Over 200 people joined a young, energetic rally in Kempsey last Friday, the home of Dunghutti man David Dungay Jnr, who was killed in Long Bay Jail in 2015. The similarity between David’s murder and George Floyd’s in Minneapolis, with both calling out “I can’t breathe” as officers held them down, has been a trigger point for protests in Australia.
The action in Kempsey was part of a national weekend of action against Indigenous deaths in custody. In Brisbane 1500 marched on Saturday, while 1000 took to the streets in Newcastle and over 2000 gathered at Djarrbarrgalli (the Domain) in Sydney.
The rallies in NSW took place despite attempts by police and the state government to stop the demonstrations, using the excuse of the coronavirus health measures. Yet Newcastle organisers successfully won a court case in the NSW Supreme Court, and had their rally declared legally authorised. This should make it much easier for future demonstrations to take place without police harassment.
In her decision Justice Christine Adamson explicitly described the protest as “low risk”, based on the advice of NSW Chief Health Officer Dr Kerry Chant. She also noted that “significantly more” people (up to 1000) are permitted at football stadiums and community sports events (up to 500) in NSW, but the police had argued the health regulations limited protests to just 20 people.
Despite police refusing to authorise the rally or a march in Kempsey, protesters successfully defied the police, taking to the road and marching through the town across a central bridge over the Macleay River. Locals showed their support from nearby shops and passing cars. Riot police were waiting in the wings, but wouldn’t dare try to disperse the strong crowd.
David’s mother Letona Dungay, along with Elizabeth Jarrett, welcomed the rally to Dunghutti country, declaring, “Our culture is still alive… respect to everyone who came today to support and make sure the world knows; stop Black deaths in custody, we’re going to keep coming.”
The rally was largely made up of Indigenous families from Kempsey and surrounding areas, as well others who travelled from Sydney and Armidale—including the family of Tane Chatfield, a young Aboriginal man who died in Tamworth jail in 2017. After spending two years in prison, Tane and his family were expecting his release, when he was found dead in his jail cell in September 2017. Cuts and bruises were found on his body. Corrective services say he committed suicide, but the family maintains that he was murdered.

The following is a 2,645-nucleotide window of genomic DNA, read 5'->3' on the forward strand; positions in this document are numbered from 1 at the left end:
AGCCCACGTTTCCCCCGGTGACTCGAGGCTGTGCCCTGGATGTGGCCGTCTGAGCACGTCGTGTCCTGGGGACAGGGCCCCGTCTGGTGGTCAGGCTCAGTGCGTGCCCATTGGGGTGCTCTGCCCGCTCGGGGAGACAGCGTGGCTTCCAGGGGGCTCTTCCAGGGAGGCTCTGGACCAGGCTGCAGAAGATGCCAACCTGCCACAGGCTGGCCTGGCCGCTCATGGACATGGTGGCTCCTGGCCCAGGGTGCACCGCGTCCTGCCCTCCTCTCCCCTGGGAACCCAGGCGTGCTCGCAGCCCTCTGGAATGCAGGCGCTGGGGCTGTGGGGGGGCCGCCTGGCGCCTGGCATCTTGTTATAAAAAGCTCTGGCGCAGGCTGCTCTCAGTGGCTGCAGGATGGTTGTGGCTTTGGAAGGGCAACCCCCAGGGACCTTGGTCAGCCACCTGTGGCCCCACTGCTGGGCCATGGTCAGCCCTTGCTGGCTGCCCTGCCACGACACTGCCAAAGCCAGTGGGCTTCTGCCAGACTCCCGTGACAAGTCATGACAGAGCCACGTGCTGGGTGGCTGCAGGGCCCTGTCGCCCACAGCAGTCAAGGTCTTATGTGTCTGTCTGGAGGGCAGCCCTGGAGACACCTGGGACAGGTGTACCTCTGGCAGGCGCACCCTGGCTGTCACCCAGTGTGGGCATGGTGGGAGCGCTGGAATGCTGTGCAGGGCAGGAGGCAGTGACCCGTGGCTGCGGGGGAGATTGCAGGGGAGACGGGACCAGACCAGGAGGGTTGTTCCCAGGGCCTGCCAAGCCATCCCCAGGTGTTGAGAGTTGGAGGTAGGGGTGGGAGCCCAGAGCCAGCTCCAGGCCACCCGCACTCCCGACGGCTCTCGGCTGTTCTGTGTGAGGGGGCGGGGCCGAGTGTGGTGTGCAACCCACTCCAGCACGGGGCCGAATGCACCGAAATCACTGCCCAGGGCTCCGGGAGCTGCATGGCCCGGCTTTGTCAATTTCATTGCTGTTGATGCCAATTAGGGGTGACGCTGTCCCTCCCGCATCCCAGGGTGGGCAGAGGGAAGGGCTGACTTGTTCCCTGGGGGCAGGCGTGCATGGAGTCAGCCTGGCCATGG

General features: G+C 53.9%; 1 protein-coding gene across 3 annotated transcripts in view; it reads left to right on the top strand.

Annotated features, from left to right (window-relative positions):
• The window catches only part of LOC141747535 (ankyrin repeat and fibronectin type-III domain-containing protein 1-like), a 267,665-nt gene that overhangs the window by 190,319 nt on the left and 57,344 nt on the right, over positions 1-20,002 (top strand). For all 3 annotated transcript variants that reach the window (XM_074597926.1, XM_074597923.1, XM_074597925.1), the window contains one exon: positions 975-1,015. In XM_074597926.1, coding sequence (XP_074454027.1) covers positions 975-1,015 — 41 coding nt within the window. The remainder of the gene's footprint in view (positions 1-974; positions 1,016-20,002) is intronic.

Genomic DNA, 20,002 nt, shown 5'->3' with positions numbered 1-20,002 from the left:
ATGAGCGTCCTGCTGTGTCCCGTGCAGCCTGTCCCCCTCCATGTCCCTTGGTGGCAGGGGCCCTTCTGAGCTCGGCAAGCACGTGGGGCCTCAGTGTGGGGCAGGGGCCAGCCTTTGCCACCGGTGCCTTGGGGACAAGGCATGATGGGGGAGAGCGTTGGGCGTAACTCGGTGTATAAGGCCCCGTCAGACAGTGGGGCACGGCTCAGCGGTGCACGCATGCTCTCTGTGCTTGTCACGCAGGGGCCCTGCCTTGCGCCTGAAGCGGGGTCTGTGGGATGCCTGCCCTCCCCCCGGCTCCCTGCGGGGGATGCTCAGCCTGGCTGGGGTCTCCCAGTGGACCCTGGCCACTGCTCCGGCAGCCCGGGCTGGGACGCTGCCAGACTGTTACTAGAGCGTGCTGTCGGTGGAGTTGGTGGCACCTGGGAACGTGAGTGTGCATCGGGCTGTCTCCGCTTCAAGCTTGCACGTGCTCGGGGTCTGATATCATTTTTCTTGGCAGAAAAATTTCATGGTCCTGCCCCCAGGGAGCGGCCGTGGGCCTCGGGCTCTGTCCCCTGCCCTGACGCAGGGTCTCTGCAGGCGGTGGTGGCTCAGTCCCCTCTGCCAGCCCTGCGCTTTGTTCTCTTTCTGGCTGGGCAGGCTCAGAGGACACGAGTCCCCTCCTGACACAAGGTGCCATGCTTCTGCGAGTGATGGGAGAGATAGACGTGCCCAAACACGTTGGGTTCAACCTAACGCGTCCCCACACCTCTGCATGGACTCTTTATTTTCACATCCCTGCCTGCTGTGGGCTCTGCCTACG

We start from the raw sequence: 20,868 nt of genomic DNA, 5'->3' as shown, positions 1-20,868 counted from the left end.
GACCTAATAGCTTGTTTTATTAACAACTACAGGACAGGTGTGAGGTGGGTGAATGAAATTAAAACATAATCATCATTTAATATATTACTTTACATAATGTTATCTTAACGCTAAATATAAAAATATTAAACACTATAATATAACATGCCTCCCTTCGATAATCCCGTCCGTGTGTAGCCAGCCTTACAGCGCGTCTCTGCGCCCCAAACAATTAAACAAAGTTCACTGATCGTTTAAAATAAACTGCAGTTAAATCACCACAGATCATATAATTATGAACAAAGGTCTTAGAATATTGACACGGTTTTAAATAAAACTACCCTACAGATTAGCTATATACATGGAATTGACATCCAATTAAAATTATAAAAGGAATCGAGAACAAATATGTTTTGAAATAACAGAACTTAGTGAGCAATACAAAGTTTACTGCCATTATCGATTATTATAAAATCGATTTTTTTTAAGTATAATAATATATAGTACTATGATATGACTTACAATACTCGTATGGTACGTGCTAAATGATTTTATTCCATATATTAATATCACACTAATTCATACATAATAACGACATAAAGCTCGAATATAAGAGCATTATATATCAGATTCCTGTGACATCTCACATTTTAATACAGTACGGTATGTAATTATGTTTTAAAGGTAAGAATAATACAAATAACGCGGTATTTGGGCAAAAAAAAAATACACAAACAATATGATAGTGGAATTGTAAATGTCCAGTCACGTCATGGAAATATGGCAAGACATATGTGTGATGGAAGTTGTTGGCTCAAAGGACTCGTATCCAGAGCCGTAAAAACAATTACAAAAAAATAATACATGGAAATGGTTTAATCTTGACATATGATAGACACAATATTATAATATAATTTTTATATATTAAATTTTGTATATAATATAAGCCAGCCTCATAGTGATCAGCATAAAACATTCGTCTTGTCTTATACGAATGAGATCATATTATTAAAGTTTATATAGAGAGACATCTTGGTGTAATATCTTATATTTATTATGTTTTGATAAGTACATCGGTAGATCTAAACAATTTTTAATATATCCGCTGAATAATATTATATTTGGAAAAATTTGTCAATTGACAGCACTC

A coronial inquest beginning on 13 July will reveal more about the case, but Tane’s family know the court system will never deliver justice for First Nations people. “We know the coronial inquiry will rubbish us, but we want to come out of it with something,” Tane’s father, Colin Chatfield, told Solidarity. “We want justice”
Whatever the coronial inquest finds, one thing is for sure; a racist system killed Tane Chatfield along with David Dungay.
Despite heavy rain, the crowd stayed to hear defiant speeches from Indigenous activists and family members of those killed in custody. Colin Chatfield told the crowd, “There ain’t no justice. Police investigating police, corrective services investigating corrective services. They’re murdering us. Haven’t they had enough, since 1788?”
Paul Silva, cousin of David Dungay, also addressed the rally, saying, “Our family has been on the front foot fighting for justice for David… we’re demanding systemic change in the justice system, whether it’s jail or police custody. A lot should change.”
Paul led the rally into town as the rain cleared. Young kids, who face racism every day of their lives, led the march chanting, “Justice today for David Dungay” and “Black lives matter.”
Since the 1991 Royal Commission into Indigenous Deaths in custody, 438 indigenous people have died in Australian prisons. Not one police or corrections officer has been convicted over these deaths. Indigenous people are grossly overrepresented in the prison system, making up 28 per cent of Australia’s prison population, but only 3 per cent of the total population.
On 28 July a week-day rally in Sydney will march to NSW Parliament to present a petition, along with a letter signed by unions, to demand the establishment of an independent body to investigate and prosecute over deaths in custody cases such as Chatfield and Dungay.
The Black Lives Matter movement has thrust the brutality of our racist police system into the spotlight. The protests in the US have won significant concessions. The strength from Indigenous community in Kempsey shows the spirit we will need to win justice for these families and for all those killed in custody.
By Jordi Pardoel and Cooper Forsyth